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Eric Morecambe remembered after Tewkesbury tragedy

By This is Gloucestershire  |  Posted: May 28, 2009

Eric Morecambe with Stan Stennett before the Tewkesbury show

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The man who tried to revive Eric Morecambe after he collapsed at Tewkesbury's Roses Theatre has recalled the poignant moment 25 years on.

The much-loved comic died on May 27, 1984, doing what he loved, having just walked off stage at the Roses.

Eric, half of the legendary Morecambe and Wise double act, had been appearing at a charity show to raise money for disabled facilities at the theatre.

He had agreed to take part to help out old friend Stan Stennett, who was theatre manager, and was making his first stage appearance for several years.

Eric, 58 had delighted the 400-strong crowd in the aud- itorium by talking to Mr Stennett in a chat-show-style format.

He talked about the two heart attacks he had suffered.

At the end of the show, Eric returned to the stage for an encore and joined in a musical number.

As he left the stage for the final time, he collapsed with what proved to be another, and fatal, heart attack.

He was given immediate help by then- Tewkesbury town mayor Dr Andrew Crowther, who was in the audience.

He died at Cheltenham General Hospital at 4am the following morning.

Dr Crowther (inset) said: "I was at the theatre because I was chairman of the town council – but also on call – so we sat right at the front and side of the theatre in case I had to go.

"At the end of the show Eric was vamping it up with the musicians and getting more and more elated and excited.

"He was saying goodbye and waggling his glasses. He had a history of heart trouble and I remember thinking he might have been doing too much.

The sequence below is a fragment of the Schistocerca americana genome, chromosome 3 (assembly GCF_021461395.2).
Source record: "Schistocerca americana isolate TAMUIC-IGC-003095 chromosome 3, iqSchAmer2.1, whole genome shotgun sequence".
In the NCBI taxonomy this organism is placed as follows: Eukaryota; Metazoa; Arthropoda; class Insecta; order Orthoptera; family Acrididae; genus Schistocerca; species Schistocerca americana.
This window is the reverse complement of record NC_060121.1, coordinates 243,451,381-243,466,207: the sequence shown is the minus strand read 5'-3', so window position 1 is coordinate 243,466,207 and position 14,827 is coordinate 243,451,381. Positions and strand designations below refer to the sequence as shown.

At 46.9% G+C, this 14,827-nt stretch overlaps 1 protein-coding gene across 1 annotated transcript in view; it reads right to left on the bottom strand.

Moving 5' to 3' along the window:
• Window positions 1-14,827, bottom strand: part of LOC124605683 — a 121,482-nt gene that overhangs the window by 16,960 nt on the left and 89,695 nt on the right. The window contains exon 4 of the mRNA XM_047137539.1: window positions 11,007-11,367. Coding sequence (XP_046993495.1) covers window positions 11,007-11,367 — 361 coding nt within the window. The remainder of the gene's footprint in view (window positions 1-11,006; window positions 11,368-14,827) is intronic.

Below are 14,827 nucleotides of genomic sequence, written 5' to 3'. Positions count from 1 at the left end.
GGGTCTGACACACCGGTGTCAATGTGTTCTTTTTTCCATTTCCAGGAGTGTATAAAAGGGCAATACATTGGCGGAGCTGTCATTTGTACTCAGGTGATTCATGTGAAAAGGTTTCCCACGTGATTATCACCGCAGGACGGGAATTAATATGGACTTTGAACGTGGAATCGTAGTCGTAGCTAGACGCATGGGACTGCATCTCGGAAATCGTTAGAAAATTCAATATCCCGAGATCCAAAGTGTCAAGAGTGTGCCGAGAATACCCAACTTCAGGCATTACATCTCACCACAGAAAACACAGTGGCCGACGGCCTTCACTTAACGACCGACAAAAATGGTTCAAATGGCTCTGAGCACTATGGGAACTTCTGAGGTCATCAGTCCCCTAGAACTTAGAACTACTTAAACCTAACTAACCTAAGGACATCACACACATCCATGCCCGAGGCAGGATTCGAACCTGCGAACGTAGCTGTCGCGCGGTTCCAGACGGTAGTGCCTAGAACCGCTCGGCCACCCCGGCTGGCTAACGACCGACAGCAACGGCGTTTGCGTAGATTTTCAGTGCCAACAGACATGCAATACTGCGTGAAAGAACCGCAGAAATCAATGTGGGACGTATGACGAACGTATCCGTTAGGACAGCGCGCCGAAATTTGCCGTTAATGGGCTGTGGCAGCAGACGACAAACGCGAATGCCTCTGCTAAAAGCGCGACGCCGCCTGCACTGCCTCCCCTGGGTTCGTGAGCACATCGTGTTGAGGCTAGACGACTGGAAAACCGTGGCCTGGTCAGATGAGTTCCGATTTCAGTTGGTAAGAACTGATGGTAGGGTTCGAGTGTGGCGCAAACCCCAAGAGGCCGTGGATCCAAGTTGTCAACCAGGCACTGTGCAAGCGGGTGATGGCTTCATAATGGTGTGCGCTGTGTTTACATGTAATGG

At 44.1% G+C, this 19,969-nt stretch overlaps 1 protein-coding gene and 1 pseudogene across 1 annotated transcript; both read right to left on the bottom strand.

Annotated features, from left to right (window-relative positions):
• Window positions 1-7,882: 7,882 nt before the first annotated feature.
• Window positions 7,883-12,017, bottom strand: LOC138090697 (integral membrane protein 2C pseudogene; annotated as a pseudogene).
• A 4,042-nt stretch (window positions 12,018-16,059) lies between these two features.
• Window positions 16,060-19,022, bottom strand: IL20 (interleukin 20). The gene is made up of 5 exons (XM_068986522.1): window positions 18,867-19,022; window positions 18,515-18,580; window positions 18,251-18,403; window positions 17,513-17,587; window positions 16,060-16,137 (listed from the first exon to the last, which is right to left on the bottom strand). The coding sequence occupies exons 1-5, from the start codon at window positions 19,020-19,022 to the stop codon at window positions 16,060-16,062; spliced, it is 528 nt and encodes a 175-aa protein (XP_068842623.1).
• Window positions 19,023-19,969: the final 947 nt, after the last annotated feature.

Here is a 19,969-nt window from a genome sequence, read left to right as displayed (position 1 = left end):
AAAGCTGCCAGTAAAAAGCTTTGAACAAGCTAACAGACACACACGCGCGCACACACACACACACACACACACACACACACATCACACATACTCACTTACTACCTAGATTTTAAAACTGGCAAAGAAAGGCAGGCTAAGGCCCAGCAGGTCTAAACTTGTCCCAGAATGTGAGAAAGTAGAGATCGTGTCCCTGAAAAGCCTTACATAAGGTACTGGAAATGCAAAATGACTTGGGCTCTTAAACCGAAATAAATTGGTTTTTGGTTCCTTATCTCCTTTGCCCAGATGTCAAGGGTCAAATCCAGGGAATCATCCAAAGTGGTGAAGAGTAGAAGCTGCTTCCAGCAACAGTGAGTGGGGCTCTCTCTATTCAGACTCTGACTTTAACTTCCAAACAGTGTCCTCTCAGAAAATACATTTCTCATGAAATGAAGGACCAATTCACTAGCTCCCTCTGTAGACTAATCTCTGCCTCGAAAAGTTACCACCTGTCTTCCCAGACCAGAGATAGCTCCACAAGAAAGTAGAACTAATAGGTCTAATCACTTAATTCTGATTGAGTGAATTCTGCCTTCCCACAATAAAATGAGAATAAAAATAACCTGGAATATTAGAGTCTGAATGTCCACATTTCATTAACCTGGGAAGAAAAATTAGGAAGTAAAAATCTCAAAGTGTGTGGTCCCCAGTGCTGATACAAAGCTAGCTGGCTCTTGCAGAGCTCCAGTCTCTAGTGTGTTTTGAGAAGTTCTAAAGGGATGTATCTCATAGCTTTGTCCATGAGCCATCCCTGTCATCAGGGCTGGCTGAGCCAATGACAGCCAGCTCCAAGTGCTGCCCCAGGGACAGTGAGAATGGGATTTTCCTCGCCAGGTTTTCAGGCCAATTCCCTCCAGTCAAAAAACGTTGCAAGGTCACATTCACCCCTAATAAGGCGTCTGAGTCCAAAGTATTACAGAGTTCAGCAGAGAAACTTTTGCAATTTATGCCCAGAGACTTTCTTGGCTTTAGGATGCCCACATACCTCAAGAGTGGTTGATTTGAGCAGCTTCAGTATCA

"After he left for the last time, the stage manager popped his head out and looked straight at me and ferociously gestured for me to come over."

Dr Crowther said he left his chain of office with his wife and went backstage, where Eric was lying.

He said: "The band was still playing and the curtain hadn't come down. Fortunately he was out of sight.

"He was very unwell. I had a radio-telephone because I was on call and got an ambulance which came immediately and took him to hospital but he died some hours later."

Dr Crowther, who retired in 2005, added: "It is a very poignant memory – it was quite a night.

"The seats my wife and I were sitting in are now dedicated to Eric Morecambe's memory. They're C1 and 2 and I've never sat in them since."

In 1994, 10 years after Eric's death, the Roses Theatre renamed its committee room the Eric Morecambe Room. A plaque and a photograph, donated by Eric's widow Joan, hangs on the wall.

Speaking at the unveiling Morecambe's son Gary said: "My father will always be linked to the Roses."

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